2015 Presidential election: Issues and choices
STEEPED in social, economic and political quagmire and pervasive despondency, Nigerians desire a change of the current situation to a better life. There is palpable dissatisfaction and discontent with the levels of corruption in the country, the attendant poverty, social dislocations and general state of insecurity of lives and property. They are desirous to see a new crop of leaders, men and women, of character to lead us out of this miserable state. Indeed, they believe we need a leader, strong enough to deal ruthlessly with corruption, an amorphous term that now encapsulates all manner of vices in Nigeria in order to liberate the country from a cycle of underdevelopment. Yet, corruption as a phenomenon is not peculiar to Nigeria; it exists all over the world and indeed, in every society. But in such other places, there are institutions strong enough to deal with it regardless of whose ox is gored. Such institutions remain strong, unfettered by changes in leadership of governments or by changes in the political parties in power. In Nigeria, institutions are weak and the rule-of-law compromised.
The eight years of Chief Olusegun Obasanjo as President of the Federal Republic of Nigeria were hallmarked by strong leadership, which found expression in his total commitment to anti-corruption crusade using the instrumentality of the Economic and Financial Crimes Commission (EFCC), his brainchild. The EFCC then was strong albeit, in retrospect quasi, deriving its strength from the character of President Olusegun Obasanjo and his commitment to anti-corruption crusade. A number of landmark cases were recorded by EFCC not the least of which was the successful prosecution of a serving Inspector General of Police. Chief Obasanjo also introduced the Monetization Policy to cut down on government expenditure on sundry matters including maintenance of official cars and provision of accommodation for public and civil servants with the overriding objective to curtail corruption thereof.
That the EFCC had no independence and institutional strength of its own to deal with corruption was apparent in the tenure of the late President Umaru Musa Yar’Adua under whose administration, anchored on ‘the rule-of- law,’ saw to the enervation and decimation of the anti-corruption instrument. And lest we forget, AIG Nuhu Ribadu, the EFCC boss, was demoted, humiliated and haunted by the Yar’Adua administration as a result of conflict of interest in operational procedures. Furthermore, the monetisation policy of the Obasanjo administration was not sustained by Yar’Adua’s and has remained so, a sad commentary on policy somersault that has become the hallmark of governance in Nigeria.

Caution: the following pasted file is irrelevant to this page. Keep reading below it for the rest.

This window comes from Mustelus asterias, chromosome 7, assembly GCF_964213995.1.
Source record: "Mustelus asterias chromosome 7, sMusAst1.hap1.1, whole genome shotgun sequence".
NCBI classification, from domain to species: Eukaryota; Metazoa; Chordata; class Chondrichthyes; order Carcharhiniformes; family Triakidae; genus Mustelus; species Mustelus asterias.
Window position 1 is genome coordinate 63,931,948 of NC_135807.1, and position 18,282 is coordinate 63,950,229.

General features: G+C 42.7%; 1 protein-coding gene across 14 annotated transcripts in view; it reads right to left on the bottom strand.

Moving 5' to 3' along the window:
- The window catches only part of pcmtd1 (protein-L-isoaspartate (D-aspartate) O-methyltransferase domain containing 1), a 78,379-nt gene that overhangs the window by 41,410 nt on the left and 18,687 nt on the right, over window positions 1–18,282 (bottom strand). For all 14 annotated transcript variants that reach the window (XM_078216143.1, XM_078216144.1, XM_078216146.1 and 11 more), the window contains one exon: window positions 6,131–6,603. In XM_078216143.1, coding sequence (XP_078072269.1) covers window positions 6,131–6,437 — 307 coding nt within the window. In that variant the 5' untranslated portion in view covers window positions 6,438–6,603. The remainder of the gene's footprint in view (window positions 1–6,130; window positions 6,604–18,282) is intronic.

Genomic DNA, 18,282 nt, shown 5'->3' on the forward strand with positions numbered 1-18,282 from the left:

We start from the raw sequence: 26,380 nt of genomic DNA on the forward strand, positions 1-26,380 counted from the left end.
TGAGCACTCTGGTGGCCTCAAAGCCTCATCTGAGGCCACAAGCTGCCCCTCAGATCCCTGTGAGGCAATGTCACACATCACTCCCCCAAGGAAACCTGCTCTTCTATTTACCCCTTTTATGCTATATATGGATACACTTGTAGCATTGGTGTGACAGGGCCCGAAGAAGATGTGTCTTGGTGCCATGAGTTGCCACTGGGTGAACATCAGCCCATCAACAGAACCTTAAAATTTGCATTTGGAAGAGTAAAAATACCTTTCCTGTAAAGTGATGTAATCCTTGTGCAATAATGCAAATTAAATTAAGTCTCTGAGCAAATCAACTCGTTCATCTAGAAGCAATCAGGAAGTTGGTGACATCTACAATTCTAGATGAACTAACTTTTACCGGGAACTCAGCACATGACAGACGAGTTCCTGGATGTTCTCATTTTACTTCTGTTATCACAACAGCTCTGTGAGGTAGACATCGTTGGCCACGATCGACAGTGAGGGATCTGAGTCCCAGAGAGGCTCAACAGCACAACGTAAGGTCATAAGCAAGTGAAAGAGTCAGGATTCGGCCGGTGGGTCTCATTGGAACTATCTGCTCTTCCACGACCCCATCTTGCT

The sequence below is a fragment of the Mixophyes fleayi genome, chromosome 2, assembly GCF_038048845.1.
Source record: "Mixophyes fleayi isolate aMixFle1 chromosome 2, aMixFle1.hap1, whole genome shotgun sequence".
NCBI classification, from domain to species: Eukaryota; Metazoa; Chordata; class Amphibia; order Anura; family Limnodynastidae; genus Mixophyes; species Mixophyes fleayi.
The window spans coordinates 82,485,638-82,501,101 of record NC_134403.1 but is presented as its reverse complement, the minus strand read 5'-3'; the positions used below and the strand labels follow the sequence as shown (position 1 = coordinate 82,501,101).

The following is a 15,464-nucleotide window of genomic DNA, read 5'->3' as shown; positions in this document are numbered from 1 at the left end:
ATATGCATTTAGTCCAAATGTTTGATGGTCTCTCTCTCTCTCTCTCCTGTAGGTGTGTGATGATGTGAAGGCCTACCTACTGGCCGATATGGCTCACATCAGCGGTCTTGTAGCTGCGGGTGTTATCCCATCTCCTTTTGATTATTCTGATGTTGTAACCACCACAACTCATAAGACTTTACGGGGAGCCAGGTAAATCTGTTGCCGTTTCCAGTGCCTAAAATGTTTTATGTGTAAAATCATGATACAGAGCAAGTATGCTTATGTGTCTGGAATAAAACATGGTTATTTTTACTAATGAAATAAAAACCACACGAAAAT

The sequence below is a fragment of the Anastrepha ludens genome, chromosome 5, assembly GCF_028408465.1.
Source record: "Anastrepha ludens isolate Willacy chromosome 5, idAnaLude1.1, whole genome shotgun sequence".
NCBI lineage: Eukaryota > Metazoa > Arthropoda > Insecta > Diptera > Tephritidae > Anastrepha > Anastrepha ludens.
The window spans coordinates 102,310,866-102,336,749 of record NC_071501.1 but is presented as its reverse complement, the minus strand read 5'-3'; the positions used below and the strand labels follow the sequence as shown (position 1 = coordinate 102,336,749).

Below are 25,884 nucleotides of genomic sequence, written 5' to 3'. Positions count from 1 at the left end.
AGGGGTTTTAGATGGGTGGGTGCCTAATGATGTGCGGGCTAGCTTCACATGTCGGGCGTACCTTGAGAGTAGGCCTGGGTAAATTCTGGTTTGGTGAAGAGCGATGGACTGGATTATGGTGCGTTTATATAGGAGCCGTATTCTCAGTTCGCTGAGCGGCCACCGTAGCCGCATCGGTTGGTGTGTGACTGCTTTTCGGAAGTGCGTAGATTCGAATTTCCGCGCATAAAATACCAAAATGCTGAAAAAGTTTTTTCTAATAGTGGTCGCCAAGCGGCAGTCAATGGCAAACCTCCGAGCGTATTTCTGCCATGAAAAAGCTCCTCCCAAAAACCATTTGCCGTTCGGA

President Goodluck Ebele Jonathan failed, perhaps conveniently, to strengthen the EFCC, resulting in boundless corruption and to unacceptable level of impunity. His defence, in this regard, of having blocked loopholes to prevent corruption is unconvincing. From the foregoing, it is evident that the effectiveness or otherwise of the EFCC in Nigeria is dependent on the leadership in the absence of an institutional strength imbued in it to be able to conduct its affairs unencumbered. Further, there is the pertinent question, why a central anti-corruption instrument? Why do states and local governments not create their own anti-corruption instruments? Arguably, the EFCC as a central instrument was ab initio overburdened and therefore ill-equipped to handle economic crime cases as may arise from 774 local government councils, let alone those from other sectors. Clearly, a system of governance so centralised is bound to be inherently ineffective, characterised by a systemic corruption as we have witnessed in Nigeria.
In the twilight to the 2015 Presidential election, there is the expectation that a strong leader at the helm of affairs will address corruption headlong, restore order and create the enabling conditions for political stability, economic growth and national development. Specifically, there is the expectation that such a leader will, in the short term, restore energy, get industries working and create jobs for the teeming unemployed.